Donna the Buffalo's Tara Nevins on Longevity, Relativity, and Sheryl Crow
American dance music, folk act, jam band -- however you label them, Donna the Buffalo have been defying traditional classification while coming from a traditional background. Formed by vocalists/multi-instrumentalists Tara Nevins and Jeb Puryear in 1989, the New York-based band has amassed a cult following, culled from their rigorous touring of roots and folk-leaning festival circuits, leading the formation of their own grassroots festival in their hometown. We spoke to Nevins ahead of the band's set this Sunday at the McDowell Mountain Music Festival.
Dana Albert for Donna The Buffalo
With Donna The Buffalo in its 25th year together, what are the biggest lessons you've taken away from that tenure?
If you're not doing it because you love it, don't even bother. It's really tough, it's hard work and it's a tough business. You have to be true to yourself, and you can't worry about or care about what other people think about you and your music. Stay true to your own expression and your art and put it out there. That's the only success really, that's true success, because you can't please everybody all the time. What other people think about you is none of your business, and if you're going to put it out there just have confidence in yourself.
Your fan base, who have named themselves The Herd, are as devout as it gets and are likened to modern-day Deadheads at times. What do you think it is it about the band or your music that seems to resonate with your listeners?
I think we've always been very accessible to our audience and I guess it has to do with our vibe and our message, the songs that we write and the way we present ourselves. [We're] very community-oriented and accessible to people, and I think more and more bands are becoming accessible to people. Something that wasn't around when we started was the whole social networking and all that, and that's huge right now. It used to be that if you liked a band, you waited until their album came out and your only exposure to them was like an article in Rolling Stone or some magazine, and when they came to your town you'd be excited and go see them play. Now, it's like you can be in touch with your favorite bands all year round, no matter if they have a new record or not. You can communicate with them, music is more accessible, so I think there's a very healthy and very positive relationship between audience and musicians. It brings the audience and musicians together more. When we were just starting out, people likened us to The Grateful Dead and I don't know exactly what it is about our music [that does that]. It's hard for me to tell you what people hear.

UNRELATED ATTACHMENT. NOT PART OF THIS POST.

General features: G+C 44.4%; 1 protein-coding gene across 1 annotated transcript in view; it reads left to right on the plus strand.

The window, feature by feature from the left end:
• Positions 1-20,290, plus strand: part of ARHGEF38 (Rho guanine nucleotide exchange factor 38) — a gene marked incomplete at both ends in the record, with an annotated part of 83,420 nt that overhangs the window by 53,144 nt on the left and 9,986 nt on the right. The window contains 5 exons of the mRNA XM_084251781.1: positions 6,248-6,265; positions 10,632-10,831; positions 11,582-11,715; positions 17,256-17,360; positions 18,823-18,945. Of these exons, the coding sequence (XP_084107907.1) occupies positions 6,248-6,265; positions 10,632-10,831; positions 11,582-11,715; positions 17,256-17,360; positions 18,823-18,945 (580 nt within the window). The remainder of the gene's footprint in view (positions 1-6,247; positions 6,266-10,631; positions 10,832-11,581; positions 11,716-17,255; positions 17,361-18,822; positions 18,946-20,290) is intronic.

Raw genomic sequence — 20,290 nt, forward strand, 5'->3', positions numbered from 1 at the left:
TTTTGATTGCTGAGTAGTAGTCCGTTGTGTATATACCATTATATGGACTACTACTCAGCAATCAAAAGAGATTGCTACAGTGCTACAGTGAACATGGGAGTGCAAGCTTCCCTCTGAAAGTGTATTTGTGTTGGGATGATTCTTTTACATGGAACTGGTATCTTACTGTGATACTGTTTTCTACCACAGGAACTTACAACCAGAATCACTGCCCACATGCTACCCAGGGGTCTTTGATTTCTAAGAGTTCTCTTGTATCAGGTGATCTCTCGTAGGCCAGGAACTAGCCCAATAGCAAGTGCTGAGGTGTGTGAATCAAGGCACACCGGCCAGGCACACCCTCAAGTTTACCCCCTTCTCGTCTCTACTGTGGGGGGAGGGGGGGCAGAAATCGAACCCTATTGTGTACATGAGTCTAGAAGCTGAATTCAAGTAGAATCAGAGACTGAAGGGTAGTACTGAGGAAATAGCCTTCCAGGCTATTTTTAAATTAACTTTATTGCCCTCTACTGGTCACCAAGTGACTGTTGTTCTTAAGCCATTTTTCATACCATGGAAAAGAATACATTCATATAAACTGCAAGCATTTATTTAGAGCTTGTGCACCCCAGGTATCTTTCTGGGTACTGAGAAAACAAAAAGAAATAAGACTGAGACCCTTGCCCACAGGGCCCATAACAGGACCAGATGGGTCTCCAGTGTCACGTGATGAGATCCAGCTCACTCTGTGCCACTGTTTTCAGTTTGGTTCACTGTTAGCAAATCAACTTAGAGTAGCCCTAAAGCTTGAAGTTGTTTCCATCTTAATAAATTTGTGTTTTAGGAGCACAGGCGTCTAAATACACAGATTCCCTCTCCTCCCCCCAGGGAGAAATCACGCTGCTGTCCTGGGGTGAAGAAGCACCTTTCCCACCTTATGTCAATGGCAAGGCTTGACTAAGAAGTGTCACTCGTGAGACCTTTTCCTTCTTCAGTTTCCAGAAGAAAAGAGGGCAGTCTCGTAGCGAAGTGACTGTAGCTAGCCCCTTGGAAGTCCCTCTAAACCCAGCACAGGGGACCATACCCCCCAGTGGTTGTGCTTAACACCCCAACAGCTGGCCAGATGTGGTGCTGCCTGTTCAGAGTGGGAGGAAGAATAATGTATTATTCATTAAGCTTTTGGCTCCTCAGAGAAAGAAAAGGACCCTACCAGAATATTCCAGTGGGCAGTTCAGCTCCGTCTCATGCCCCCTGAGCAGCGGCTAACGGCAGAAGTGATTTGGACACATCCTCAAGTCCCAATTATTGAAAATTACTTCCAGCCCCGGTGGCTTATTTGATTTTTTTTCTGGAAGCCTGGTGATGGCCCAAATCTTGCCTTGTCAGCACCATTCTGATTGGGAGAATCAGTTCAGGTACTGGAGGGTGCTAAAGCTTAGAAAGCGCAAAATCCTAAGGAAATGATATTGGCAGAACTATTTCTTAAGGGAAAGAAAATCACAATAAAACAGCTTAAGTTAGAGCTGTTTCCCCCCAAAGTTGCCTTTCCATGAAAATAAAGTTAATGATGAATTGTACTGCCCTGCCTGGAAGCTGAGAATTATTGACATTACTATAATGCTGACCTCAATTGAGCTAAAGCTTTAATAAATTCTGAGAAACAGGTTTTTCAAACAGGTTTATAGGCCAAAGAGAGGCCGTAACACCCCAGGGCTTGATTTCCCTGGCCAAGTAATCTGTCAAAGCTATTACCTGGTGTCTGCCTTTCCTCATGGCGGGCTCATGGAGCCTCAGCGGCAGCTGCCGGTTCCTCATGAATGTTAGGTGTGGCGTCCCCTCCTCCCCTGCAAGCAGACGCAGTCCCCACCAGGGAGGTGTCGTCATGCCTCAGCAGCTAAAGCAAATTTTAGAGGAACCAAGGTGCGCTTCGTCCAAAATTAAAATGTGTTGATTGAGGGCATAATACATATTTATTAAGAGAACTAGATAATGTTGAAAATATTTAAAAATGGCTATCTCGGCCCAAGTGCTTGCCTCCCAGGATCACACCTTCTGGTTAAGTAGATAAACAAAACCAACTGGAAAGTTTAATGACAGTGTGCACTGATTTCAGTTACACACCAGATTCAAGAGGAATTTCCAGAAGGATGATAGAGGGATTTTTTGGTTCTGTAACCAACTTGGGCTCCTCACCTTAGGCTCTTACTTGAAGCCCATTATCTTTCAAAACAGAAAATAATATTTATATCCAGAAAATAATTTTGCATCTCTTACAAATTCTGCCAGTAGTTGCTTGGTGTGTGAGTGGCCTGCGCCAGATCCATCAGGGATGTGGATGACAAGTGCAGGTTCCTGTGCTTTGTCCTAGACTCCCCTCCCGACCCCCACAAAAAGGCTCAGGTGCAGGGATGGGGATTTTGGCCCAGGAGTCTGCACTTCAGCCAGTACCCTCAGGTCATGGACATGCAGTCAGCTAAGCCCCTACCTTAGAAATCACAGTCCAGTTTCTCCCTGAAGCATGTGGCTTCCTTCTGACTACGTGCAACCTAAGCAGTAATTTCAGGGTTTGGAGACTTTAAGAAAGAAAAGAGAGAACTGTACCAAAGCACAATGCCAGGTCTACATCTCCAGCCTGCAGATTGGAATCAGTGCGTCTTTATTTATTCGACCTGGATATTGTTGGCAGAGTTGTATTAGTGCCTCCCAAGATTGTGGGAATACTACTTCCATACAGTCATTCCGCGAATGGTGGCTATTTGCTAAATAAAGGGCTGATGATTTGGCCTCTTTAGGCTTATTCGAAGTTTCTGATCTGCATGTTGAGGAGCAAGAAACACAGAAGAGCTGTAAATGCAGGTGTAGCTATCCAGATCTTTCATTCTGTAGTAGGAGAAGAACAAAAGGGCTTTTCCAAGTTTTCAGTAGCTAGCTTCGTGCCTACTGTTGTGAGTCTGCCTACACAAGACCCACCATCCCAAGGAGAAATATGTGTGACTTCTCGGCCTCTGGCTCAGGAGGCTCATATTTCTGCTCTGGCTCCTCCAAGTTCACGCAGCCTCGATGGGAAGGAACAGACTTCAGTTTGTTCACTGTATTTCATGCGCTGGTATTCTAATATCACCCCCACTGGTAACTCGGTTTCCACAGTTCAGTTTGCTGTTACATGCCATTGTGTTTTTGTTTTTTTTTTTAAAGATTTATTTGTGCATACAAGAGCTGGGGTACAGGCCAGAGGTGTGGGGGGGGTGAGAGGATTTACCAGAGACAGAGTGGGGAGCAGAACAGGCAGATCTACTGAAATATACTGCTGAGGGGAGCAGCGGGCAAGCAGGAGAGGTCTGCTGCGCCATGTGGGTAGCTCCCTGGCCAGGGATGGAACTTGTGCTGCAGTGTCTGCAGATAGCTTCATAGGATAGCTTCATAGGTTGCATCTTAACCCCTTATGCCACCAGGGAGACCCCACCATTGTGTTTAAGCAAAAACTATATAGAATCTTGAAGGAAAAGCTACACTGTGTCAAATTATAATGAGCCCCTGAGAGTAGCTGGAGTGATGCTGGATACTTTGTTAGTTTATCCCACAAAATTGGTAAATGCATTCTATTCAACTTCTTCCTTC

Could it be just all the threads you guys have in your music? There's so much there to sort through, pull from.
Jeb and I met each other playing old time traditional fiddle, so really we came together in the world of traditional music and cajun music and zydeco music, and for years we were listening to traditional African music, and there's country, reggae, we grew up on pop music -- it all kind of comes out in us as sort of a hybrid.
What's one artist you love that fans might be surprised by?
That's a hard question, but I really like Sheryl Crow. She's sort of inspired me a bit. Maybe some people would be so surprised by that because she's so pop, but I don't know. I have to be really honest -- as of late, and she just put out a country record, I'm like "Sheryl, why did you do that?" I like country music, but the songs on her record are not really country songs -- I was really surprised. The words and stuff are so different than all of her other records, which are pop, and I know she moved to Nashville, and now she's doing the country thing. I love her dearly, I love her voice, I think she's great, but I think she could get some better songs on the next record [laughs].
Have there been any songs that you've written for either yourself or Donna The Buffalo that may have sat on the backburner for years before coming to fruition?
For me, I had the line; I have a song called "No Place Like The Right Time," and I had that title in my head for a long time before the actual song came out. There's another one where I wrote a really cool melody, but I couldn't decide what kind of story, what kind of subject matter would go with that, and then, as life would have it, my father passed away and I wrote words about that, so that melody was just waiting, that was what it was for.
Donna The Buffalo are scheduled to perform Sunday, March 30 at McDowell Mountain Music Festival.